Microsoft's audacity at its best: "Our software is less of a security risk than Linux, Mac OS X"

Microsoft claims to have "fewer days of security risk" than Novell SUSE Linux, Red Hat Enterprise Linux, and Mac OS X. My response? Show me the data.

Wow. Sometimes, you read things like this and you wonder if Microsoft employees inhabit the same universe. Apparently, they haven't been following the rampant, constant security holes discovered and exploited in Windows over the past decade. Instead, they try to spin data in their favor to try to convince people that, in fact, Windows is more secure than Linux (and now OS X, which is a bit surprising since I had exactly zero security breaches in the last five years of running OS X - that's "zero" as in "none").

A Microsoft executive has claimed that Windows users faced fewer days of security risks on average last year than users of rival operating systems from Apple, Novell, Red Hat and Sun.

Jeff Jones, strategy director at Microsoft's security technology unit, has posted findings that show Microsoft released patches for vulnerabilities in Windows faster than its four competitors did for flaws in their software. Microsoft's last monthly "Patch Tuesday" was on June 12, when it claimed to have fixed 15 vulnerabilities. A Symantec executive acknowledged the accuracy of Jones' data.

Unfortunately, Mr. Jones doesn't reveal how serious the security "risks" were (i.e., it might be that an innocuous risk took awhile to fix because, well, it's innocuous, whereas the routine hijacking of Windows systems were plugged quickly because, well, they're not so innocuous). He also doesn't reveal any of the data behind his findings. Apparently, we're to take his word for it, like Bill Gates before him who said that OS X is breached every minute of every day. Again, I'm going on five years, hardly without even a reboot, much less an appreciable security risk. But maybe Microsoft is referring to a different OS X?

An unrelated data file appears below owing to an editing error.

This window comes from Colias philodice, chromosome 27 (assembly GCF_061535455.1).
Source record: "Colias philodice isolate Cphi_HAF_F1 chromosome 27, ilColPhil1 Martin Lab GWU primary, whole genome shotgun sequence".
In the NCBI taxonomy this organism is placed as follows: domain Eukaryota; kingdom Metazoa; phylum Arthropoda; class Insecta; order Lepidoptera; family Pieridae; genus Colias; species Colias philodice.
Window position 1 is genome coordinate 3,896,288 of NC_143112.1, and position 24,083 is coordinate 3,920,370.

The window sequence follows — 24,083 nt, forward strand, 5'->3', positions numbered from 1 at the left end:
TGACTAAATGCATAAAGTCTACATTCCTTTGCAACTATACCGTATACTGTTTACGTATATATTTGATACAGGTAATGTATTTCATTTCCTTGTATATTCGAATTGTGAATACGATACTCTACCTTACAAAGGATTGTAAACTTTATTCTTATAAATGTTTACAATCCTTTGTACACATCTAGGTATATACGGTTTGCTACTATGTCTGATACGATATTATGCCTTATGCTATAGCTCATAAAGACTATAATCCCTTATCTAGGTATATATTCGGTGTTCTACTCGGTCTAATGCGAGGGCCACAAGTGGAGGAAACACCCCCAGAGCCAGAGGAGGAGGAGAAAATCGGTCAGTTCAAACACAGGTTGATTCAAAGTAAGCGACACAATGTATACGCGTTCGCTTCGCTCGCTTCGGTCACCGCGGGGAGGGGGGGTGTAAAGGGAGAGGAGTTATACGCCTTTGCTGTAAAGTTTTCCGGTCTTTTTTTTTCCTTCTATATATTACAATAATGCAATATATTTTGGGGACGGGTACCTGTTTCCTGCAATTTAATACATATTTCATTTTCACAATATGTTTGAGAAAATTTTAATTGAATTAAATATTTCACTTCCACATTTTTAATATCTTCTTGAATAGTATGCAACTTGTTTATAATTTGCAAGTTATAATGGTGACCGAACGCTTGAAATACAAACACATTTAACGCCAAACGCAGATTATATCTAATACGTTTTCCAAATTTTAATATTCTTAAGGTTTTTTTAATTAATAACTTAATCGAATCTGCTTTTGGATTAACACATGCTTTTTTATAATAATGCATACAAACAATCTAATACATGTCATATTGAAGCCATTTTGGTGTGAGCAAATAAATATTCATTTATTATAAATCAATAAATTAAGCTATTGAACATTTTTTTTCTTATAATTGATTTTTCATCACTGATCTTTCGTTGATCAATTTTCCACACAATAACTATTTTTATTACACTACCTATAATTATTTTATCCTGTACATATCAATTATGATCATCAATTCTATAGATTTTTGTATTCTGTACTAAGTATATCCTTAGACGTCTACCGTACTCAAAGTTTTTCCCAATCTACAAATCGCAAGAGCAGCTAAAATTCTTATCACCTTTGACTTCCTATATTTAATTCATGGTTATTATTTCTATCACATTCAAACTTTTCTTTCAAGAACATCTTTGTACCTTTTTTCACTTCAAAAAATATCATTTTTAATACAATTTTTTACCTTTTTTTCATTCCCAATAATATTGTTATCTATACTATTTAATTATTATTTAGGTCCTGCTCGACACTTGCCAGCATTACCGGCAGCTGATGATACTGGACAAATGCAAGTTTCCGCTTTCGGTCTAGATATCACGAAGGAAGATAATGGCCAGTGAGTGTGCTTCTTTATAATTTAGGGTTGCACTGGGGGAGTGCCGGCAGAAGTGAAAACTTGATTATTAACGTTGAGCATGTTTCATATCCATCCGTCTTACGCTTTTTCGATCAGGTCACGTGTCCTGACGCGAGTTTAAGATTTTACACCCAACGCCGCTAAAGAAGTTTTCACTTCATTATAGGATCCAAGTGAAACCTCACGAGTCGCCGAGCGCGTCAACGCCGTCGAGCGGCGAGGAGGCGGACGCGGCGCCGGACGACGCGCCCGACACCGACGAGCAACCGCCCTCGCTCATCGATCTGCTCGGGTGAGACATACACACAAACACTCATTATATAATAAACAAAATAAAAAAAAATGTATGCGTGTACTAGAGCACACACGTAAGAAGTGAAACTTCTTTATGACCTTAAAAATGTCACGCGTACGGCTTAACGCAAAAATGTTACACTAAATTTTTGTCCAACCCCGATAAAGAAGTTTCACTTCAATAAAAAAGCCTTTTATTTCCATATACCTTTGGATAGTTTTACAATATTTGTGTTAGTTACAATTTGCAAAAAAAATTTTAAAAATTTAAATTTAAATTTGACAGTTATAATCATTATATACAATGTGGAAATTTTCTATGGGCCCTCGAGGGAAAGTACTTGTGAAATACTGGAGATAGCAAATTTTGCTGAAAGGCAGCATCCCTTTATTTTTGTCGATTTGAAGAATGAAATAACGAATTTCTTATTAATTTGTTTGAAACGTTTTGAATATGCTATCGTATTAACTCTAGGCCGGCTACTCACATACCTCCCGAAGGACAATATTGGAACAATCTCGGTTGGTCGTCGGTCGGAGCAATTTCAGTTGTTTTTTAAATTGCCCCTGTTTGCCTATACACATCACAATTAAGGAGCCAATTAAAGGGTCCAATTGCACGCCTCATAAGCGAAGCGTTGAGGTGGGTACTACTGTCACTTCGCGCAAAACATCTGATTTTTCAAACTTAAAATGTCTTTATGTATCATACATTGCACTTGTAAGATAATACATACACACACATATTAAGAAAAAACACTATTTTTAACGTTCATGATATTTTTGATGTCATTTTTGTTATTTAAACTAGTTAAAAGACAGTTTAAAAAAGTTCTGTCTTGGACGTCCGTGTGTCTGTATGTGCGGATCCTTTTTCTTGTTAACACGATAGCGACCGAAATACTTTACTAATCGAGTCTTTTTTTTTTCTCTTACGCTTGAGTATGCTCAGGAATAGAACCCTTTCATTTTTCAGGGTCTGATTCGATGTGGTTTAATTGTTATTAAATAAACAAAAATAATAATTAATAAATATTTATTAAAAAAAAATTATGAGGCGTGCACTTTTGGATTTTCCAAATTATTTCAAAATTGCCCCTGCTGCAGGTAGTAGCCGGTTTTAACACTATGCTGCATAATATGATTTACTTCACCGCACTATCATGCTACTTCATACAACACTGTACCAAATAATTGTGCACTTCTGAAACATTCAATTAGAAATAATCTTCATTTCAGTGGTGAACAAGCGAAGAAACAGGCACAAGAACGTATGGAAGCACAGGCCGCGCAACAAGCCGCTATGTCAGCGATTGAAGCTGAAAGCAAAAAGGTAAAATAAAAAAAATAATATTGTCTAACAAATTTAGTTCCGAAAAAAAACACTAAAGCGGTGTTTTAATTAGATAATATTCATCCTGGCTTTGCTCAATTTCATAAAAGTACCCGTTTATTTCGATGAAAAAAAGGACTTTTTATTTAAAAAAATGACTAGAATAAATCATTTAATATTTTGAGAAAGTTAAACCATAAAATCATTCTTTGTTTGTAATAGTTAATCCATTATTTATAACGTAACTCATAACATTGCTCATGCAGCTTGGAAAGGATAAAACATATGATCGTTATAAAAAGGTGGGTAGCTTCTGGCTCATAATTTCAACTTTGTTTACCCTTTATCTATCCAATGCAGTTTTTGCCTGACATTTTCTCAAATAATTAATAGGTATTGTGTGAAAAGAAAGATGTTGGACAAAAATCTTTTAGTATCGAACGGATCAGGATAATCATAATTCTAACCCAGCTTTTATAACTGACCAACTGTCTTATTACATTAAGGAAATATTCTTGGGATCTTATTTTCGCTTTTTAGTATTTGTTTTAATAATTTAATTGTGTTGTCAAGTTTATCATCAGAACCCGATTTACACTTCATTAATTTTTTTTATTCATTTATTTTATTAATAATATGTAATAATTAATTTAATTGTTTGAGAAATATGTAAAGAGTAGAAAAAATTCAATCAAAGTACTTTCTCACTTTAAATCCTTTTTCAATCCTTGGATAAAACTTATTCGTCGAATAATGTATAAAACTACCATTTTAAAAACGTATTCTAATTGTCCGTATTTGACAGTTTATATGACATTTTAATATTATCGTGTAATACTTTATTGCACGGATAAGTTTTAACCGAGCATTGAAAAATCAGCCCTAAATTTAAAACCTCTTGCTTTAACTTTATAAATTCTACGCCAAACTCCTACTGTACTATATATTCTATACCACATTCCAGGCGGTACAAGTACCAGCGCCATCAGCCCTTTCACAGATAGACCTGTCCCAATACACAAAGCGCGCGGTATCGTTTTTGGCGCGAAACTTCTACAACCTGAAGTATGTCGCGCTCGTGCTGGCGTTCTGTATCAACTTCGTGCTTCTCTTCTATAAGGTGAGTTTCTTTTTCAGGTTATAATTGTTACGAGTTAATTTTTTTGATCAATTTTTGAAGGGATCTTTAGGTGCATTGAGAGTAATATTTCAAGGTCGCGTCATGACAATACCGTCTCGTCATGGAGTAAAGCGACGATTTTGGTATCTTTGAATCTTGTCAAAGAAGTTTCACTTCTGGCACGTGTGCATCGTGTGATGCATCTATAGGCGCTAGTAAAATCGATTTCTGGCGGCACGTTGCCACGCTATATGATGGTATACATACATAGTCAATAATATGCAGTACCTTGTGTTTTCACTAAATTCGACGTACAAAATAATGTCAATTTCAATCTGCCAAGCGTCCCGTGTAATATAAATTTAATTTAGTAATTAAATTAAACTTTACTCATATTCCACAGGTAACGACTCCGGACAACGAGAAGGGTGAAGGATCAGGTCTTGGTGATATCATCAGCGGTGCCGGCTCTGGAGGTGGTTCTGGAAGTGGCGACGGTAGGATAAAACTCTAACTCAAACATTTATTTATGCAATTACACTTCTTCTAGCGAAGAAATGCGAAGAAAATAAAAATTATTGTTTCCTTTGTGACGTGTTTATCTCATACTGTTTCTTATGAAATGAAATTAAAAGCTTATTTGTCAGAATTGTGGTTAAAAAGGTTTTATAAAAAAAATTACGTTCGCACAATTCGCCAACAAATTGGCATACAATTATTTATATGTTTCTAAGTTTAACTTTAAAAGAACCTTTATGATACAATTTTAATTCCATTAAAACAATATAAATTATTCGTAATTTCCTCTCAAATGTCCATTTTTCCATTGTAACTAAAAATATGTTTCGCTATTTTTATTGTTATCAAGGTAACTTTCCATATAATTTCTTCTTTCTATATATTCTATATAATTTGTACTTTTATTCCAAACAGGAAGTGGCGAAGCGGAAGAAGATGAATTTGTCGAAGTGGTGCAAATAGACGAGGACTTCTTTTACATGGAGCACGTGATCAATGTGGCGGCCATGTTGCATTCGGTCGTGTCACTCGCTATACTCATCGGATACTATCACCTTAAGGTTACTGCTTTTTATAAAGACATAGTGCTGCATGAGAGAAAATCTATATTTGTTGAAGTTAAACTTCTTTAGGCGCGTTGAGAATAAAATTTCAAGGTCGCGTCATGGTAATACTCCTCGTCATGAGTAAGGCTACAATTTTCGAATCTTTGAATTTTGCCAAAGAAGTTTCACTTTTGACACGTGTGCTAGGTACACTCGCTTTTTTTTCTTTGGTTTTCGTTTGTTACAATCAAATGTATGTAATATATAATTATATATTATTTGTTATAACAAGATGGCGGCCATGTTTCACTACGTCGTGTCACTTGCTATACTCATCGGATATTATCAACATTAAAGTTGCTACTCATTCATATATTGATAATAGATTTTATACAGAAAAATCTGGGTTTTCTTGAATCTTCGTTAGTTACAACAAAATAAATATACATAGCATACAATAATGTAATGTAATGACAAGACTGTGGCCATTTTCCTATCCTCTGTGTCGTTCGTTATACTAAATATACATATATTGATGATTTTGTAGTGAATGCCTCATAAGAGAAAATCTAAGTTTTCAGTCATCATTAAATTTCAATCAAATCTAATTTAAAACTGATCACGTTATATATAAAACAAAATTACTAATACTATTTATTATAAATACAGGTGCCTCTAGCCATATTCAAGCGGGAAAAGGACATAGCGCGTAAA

Anyway, it would be easier to take Mr. Jones' word for it if Microsoft had any sort of a record of security. That it has become adept at plugging holes in its leaky Windows ship I have no doubt. After so much practice, you'd expect the company to become experts at fix-delivery.

What would be nice, however, is if they could write software that works the first time. Or the second time. Or third. Or....

I'm sure that there are security flaws in Linux, OS X, and other operating systems. That's not my complaint with Mr. Jones' "findings." No, my complaint is that with a breach in Windows' security every other day (though Vista seems to be much better on this front), it's a bit cheeky for Microsoft to be claiming the moral high ground on this one. Delusional, some might say....

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About the author

    Matt Asay is chief operating officer at Canonical, the company behind the Ubuntu Linux operating system. Prior to Canonical, Matt was general manager of the Americas division and vice president of business development at Alfresco, an open-source applications company. Matt brings a decade of in-the-trenches open-source business and legal experience to The Open Road, with an emphasis on emerging open-source business strategies and opportunities. He is a member of the CNET Blog Network and is not an employee of CNET. You can follow Matt on Twitter @mjasay.

     

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